Kim Schoepflin, CEO of Kwatani, said: "Our branch near the customer's mining operation has for many years employed and developed local expertise. Our latest initiative takes this further, by upskilling a local sub-contractor to conduct certain maintenance work on our behalf."
A lengthy selection process was conducted by Kwatani to find a suitable sub-contractor, followed by ongoing training to empower artisanal miners and other workers with specialised skills. Schoepflin added that it was also important to involve the mine itself, so that the operating company remains confident in the strength of its supply chain.
"Promoting local employment, skills and sustainability cannot be a tick-box exercise," Schoepflin said. "It has to be based on proper engagement, hands-on training and the sub-contractor's own commitment."
She warned that mining legislation and regulatory pressure can tempt stakeholders to rush such a process. "This would be a mistake; rather, it should be treated as an opportunity to strengthen the capability of all stakeholders."
Kwatani's 35 years of experience in heavy duty minerals applications means that the OEM now has approximately 800 vibrating screens and feeders in the Northern Cape. The maintenance contract is an ideal opportunity to involve and foster the technical capability of local players, according to Schoepflin.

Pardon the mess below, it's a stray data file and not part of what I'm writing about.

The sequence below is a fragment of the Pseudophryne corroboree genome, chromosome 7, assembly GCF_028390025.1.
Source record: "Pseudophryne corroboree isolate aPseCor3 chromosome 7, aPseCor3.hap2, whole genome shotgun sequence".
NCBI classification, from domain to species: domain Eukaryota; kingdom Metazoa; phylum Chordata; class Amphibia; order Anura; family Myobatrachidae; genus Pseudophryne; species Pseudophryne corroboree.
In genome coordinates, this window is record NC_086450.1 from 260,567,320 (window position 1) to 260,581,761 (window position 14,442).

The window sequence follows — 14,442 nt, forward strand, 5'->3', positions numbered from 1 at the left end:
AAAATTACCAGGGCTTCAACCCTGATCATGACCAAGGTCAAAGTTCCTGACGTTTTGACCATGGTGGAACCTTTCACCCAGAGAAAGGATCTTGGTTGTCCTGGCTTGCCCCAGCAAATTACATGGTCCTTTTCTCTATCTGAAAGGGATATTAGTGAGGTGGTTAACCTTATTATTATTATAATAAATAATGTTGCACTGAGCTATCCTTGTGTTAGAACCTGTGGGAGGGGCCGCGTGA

It was vital that the chosen sub-contractor already had considerable experience and capacity, equipment and relevant expertise.
"As a South African OEM with our own technologies and intellectual property, we are able to certify the sub-contractor and their quality of work," Schoepflin said. "Phase 1 of our initiative will see them conducting basic service and maintenance functions."
Kwatani retains responsibility for all work conducted, and continues with services such as detailed technical inspections, engineering support, on-site testing and diagnosis. It also supplies OEM spare parts, ensuring quality control, increased lifecycle time and reduced downtime.